The present painting is part of an important series of portraits that Cézanne made during the last fifteen years of his life, which depict peasants and working-class people. This group of works includes the celebrated Cardplayers of 1890-1892, as well as the portraits of the gardener Vallier that Cézanne painted during the months before his death. The models for most of these late portraits were probably workers and domestic servants from the Jas de Bouffan, Cézanne's home in Aix-en-Provence. In a letter to Emile Zola dated March 1891, Paul Alexis, a novelist who grew up in Provence with Cézanne, recounted that the artist was "painting at the Jas de Bouffan, where a worker serves him as a model" (quoted in J.J. Rishel, Great French Paintings from the Barnes Collection, New York, 1995, p. 122). Commenting on this series of portraits, Theodore Reff has written:
In all of these there appears, both in the color harmony and the psychological content, a new note of somberness and mystery, a dark, flickering spirituality reminiscent of Baroque art and especially of Rembrandt. Most are images of serious, even sad meditation; the subjects' postures and features, so often said to be inexpressive and masklike, speak eloquently of this mood. If Cézanne can embody in these simple figures the dignity and restraint that are so characteristic of his own behavior, it is because they represent for him, despite their humble social status, an unassuming simplicity and natural nobility which he admires. They were congenial human types, not merely available models, and he lamented their disappearance from modern society. 'Look at the old cafi proprietor seated before his doorway,' he told a visitor in 1902. 'What style!' (Cézanne: The Late Work, exh. cat., Museum of Modern Art, New York, 1977, pp. 14 and 22).
The woman in the present painting was probably a cook, laundress, or maid at the Jas de Bouffan. Cézanne made at least two other portraits that may depict the same sitter. The first is Femme à la cafetière, painted around 1895 and now housed in the Musée d'Orsay in Paris (fig. 1). Cézanne's son Paul told John Rewald that the model for this work was the mother of the adolescent boy who posed for Jeune homme à la tête de mort in 1896-1898 (Barnes Collection, Merion, Pennsylvania). She wears the same dress as the woman in the present painting, a blue-gray garment with slightly puffed sleeves, a tab collar, and a heavy, pleated bodice. She also has a very similar coiffure, parted in the middle and pulled back into a tight, fastidious chignon. Her features, however, appear more severe and her expression more dour than Portrait de femme. The second painting, now hanging in the Barnes Collection, is approximately contemporary with the present one and is almost identical in composition (fig. 2). The woman in the Barnes picture, however, wears a vibrant red dress rather than a muted gray one and clutches a book in her lap. In all three paintings, the sitter has a monumental, imposing form and conveys a dignified, resolute presence. Her hands appear strong and coarsened by hard work, and her face is rough but full of humanity. Describing the version in the Barnes Collection, Joseph Rishel has written:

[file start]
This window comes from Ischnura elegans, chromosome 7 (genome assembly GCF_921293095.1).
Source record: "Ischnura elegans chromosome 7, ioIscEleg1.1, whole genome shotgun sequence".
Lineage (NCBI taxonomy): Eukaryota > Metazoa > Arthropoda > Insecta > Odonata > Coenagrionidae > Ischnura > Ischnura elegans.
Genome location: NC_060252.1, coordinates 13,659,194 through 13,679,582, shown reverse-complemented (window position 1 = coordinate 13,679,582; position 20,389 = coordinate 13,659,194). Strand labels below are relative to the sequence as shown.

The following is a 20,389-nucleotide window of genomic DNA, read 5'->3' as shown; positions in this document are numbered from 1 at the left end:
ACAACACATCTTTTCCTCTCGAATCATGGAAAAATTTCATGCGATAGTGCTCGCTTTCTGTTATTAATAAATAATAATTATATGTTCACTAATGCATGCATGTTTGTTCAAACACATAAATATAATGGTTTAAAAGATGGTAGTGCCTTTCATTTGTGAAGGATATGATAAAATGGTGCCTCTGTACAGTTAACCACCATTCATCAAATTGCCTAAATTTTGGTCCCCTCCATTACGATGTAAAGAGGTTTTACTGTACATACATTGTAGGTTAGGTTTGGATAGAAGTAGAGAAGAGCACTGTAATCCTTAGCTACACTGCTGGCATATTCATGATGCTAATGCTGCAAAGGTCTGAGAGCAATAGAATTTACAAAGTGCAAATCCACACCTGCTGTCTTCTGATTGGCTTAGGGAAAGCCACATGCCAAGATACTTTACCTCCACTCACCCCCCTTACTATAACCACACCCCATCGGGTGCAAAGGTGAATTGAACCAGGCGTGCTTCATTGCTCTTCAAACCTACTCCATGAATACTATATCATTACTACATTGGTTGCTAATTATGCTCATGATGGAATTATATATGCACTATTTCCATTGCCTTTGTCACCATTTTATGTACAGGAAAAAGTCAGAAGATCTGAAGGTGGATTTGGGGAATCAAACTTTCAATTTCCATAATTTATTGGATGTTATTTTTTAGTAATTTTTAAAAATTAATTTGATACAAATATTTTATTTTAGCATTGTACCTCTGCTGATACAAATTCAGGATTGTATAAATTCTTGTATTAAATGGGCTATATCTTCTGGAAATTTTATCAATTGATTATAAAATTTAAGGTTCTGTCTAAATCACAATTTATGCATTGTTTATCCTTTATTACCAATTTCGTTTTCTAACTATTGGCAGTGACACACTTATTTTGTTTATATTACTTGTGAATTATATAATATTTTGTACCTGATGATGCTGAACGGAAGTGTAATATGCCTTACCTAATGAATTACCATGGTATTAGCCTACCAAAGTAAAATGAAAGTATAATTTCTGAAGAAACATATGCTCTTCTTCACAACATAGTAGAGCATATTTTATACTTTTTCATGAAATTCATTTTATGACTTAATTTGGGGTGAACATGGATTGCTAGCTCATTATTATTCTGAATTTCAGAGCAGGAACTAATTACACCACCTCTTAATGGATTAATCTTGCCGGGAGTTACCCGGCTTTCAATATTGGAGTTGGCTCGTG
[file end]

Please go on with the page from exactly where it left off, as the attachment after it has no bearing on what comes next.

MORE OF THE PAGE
Even among Cézanne's numerous figure studies from the 1890s, the force of presence here is almost unique. A woman, assumed to be a servant at the Jas de Bouffan, sits within a complexly defined interior with the solidity of granite. The weight of her heavy features, the tautness of her hair severely pulled back into a bun, and her stern gaze suggest a force of will quite apart from that of the passive and sometimes oxlike men who patiently posed for Cézanne at about this time. This woman has the quality of a massive form placed under tension, which no amount of ornamental design can dispel. The space itself seems to share her unease. The two levels of wall behind are painted in rugged, contrasting light and dark blues and grays, with occasional touches of brilliant green. The picture has the density and compression of those dour portraits Cézanne would do of his gardener, Vallier, in the early twentieth century, but here the measured application of paint does not progress into the almost painful quality of urgency that marks the very late portraits. It is a picture rendered in his 'dark manner,' which does not--quite to the contrary--project any negative sinister sense of the sitter. She simply serves as the point of origin for one of his most masterful pictures (op. cit., p. 138).